Monday, February 24, 2014

View of the Mikveh above the Water Gate

Having just spent the night of Yom Kippur in the Avtinas Chamber, the Kohen Gadol would begin the Avodah of the day by immersing in a mikveh located above the Water Gate prior to donning the Priestly Vestments. This mikveh was accessed via [a door located on] the non-sanctified side of the Avtinas Chamber and so did not possess Courtyard sanctity.

Yoma 31a implies that the dimensions of this mikveh were 1x1x3 amos, the minimum size of a mikveh, even though the average person is actually closer to 4 amos tall.

When he enters the mikveh, however, the water will be displaced such that it will cover the top of his head (Tosafos ad loc. "amah al amah"). Now, getting into such a small mikveh is easy. but getting out is a bit trickier (unless steps are carved into the walls). Rather than have the Kohen Gadol squeeze into this little space I decided to widen the mikveh and add stairs so that he can walk down into the water and then walk out again. In the picture below, then, the walls are set at a height of 4 amos while the water level, as well as the pipe bringing the water from the Eitam Spring, are at a height of 3 amos.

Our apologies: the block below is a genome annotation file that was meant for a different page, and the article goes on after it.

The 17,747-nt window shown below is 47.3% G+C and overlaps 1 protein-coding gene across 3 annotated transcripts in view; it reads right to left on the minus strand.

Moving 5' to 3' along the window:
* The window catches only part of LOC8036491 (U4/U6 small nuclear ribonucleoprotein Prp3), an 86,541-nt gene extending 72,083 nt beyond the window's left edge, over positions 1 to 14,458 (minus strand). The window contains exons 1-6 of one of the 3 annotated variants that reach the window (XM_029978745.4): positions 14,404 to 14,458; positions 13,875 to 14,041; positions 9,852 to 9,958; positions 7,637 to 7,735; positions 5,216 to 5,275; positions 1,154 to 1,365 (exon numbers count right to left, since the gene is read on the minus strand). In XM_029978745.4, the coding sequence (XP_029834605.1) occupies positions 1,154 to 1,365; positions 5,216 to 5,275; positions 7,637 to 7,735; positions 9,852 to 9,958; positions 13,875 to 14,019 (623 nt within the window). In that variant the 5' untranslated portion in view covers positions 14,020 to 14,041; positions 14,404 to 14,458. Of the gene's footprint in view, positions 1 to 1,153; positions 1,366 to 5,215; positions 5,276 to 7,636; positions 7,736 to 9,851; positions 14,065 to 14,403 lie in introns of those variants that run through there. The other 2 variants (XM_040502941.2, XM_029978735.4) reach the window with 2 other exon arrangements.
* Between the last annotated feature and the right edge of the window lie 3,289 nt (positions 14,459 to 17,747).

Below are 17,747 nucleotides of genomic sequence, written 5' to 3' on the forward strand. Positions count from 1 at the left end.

While the Kohen Gadol immersed, other Kohanim would hold up a linen sheet to block him from the view of the crowds gathered in the Courtyard below. This requires that the mikveh chamber be fully visible to the Courtyard and also have a platform upon which these Kohanim could stand. After immersing, the Kohen Gadol would wash his hands and feet from a basin and then don his Priestly Vestments, all of which would have been brought in and held for him by his attendants.

Mikveh used by the Kohen Gadol
on the morning of Yom Kippur.

1 comment:

  1. Your Rabbinically approved guide to Mikvah observance Receive email and SMS reminders Ashkenazic, Chabad, and Sephardic Customs


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